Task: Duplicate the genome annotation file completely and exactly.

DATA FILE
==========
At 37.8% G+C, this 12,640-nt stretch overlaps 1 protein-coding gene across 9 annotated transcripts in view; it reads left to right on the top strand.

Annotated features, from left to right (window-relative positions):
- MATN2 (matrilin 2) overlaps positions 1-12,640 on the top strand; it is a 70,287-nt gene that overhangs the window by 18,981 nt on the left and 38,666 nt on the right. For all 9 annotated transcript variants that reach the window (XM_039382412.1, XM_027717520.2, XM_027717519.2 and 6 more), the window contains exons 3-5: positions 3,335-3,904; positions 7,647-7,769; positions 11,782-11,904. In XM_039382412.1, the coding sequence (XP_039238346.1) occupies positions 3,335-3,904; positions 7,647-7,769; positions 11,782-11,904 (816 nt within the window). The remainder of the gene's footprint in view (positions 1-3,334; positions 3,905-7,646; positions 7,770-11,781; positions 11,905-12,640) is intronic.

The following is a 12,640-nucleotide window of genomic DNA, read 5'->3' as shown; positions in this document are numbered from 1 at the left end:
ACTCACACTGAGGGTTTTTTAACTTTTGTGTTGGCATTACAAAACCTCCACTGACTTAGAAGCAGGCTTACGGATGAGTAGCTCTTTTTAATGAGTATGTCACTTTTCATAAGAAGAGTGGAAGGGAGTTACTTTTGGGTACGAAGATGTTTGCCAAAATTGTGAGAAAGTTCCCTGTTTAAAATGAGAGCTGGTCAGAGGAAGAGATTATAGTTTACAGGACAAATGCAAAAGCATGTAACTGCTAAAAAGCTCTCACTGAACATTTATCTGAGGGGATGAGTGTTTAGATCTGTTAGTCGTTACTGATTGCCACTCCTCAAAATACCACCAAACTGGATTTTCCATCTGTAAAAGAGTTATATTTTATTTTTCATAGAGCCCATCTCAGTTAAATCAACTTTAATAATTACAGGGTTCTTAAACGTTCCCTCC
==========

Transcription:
At 37.8% G+C, this 12,640-nt stretch overlaps 1 protein-coding gene across 9 annotated transcripts in view; it reads left to right on the top strand.

Annotated features, from left to right (window-relative positions):
- MATN2 (matrilin 2) overlaps positions 1-12,640 on the top strand; it is a 70,287-nt gene that overhangs the window by 18,981 nt on the left and 38,666 nt on the right. For all 9 annotated transcript variants that reach the window (XM_039382412.1, XM_027717520.2, XM_027717519.2 and 6 more), the window contains exons 3-5: positions 3,335-3,904; positions 7,647-7,769; positions 11,782-11,904. In XM_039382412.1, the coding sequence (XP_039238346.1) occupies positions 3,335-3,904; positions 7,647-7,769; positions 11,782-11,904 (816 nt within the window). The remainder of the gene's footprint in view (positions 1-3,334; positions 3,905-7,646; positions 7,770-11,781; positions 11,905-12,640) is intronic.

The following is a 12,640-nucleotide window of genomic DNA, read 5'->3' as shown; positions in this document are numbered from 1 at the left end:
ACTCACACTGAGGGTTTTTTAACTTTTGTGTTGGCATTACAAAACCTCCACTGACTTAGAAGCAGGCTTACGGATGAGTAGCTCTTTTTAATGAGTATGTCACTTTTCATAAGAAGAGTGGAAGGGAGTTACTTTTGGGTACGAAGATGTTTGCCAAAATTGTGAGAAAGTTCCCTGTTTAAAATGAGAGCTGGTCAGAGGAAGAGATTATAGTTTACAGGACAAATGCAAAAGCATGTAACTGCTAAAAAGCTCTCACTGAACATTTATCTGAGGGGATGAGTGTTTAGATCTGTTAGTCGTTACTGATTGCCACTCCTCAAAATACCACCAAACTGGATTTTCCATCTGTAAAAGAGTTATATTTTATTTTTCATAGAGCCCATCTCAGTTAAATCAACTTTAATAATTACAGGGTTCTTAAACGTTCCCTCC